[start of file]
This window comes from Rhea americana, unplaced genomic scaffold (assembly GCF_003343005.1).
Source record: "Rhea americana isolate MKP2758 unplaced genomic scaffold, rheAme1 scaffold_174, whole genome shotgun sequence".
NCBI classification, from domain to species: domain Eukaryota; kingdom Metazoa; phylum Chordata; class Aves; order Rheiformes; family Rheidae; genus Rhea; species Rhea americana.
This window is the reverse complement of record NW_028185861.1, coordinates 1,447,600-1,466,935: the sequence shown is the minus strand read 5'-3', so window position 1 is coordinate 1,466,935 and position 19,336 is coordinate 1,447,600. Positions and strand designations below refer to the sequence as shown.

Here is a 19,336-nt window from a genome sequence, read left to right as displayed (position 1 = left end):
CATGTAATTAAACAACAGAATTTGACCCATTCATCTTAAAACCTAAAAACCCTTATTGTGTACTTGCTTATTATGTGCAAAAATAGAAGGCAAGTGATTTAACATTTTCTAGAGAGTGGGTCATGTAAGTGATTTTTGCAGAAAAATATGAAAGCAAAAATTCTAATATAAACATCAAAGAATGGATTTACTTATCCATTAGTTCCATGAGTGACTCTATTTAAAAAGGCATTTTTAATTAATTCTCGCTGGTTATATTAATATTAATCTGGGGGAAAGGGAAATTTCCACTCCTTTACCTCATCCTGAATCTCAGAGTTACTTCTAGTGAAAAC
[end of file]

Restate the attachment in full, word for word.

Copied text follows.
This window comes from Rhea americana, unplaced genomic scaffold (assembly GCF_003343005.1).
Source record: "Rhea americana isolate MKP2758 unplaced genomic scaffold, rheAme1 scaffold_174, whole genome shotgun sequence".
NCBI classification, from domain to species: domain Eukaryota; kingdom Metazoa; phylum Chordata; class Aves; order Rheiformes; family Rheidae; genus Rhea; species Rhea americana.
This window is the reverse complement of record NW_028185861.1, coordinates 1,447,600-1,466,935: the sequence shown is the minus strand read 5'-3', so window position 1 is coordinate 1,466,935 and position 19,336 is coordinate 1,447,600. Positions and strand designations below refer to the sequence as shown.

Here is a 19,336-nt window from a genome sequence, read left to right as displayed (position 1 = left end):
CATGTAATTAAACAACAGAATTTGACCCATTCATCTTAAAACCTAAAAACCCTTATTGTGTACTTGCTTATTATGTGCAAAAATAGAAGGCAAGTGATTTAACATTTTCTAGAGAGTGGGTCATGTAAGTGATTTTTGCAGAAAAATATGAAAGCAAAAATTCTAATATAAACATCAAAGAATGGATTTACTTATCCATTAGTTCCATGAGTGACTCTATTTAAAAAGGCATTTTTAATTAATTCTCGCTGGTTATATTAATATTAATCTGGGGGAAAGGGAAATTTCCACTCCTTTACCTCATCCTGAATCTCAGAGTTACTTCTAGTGAAAAC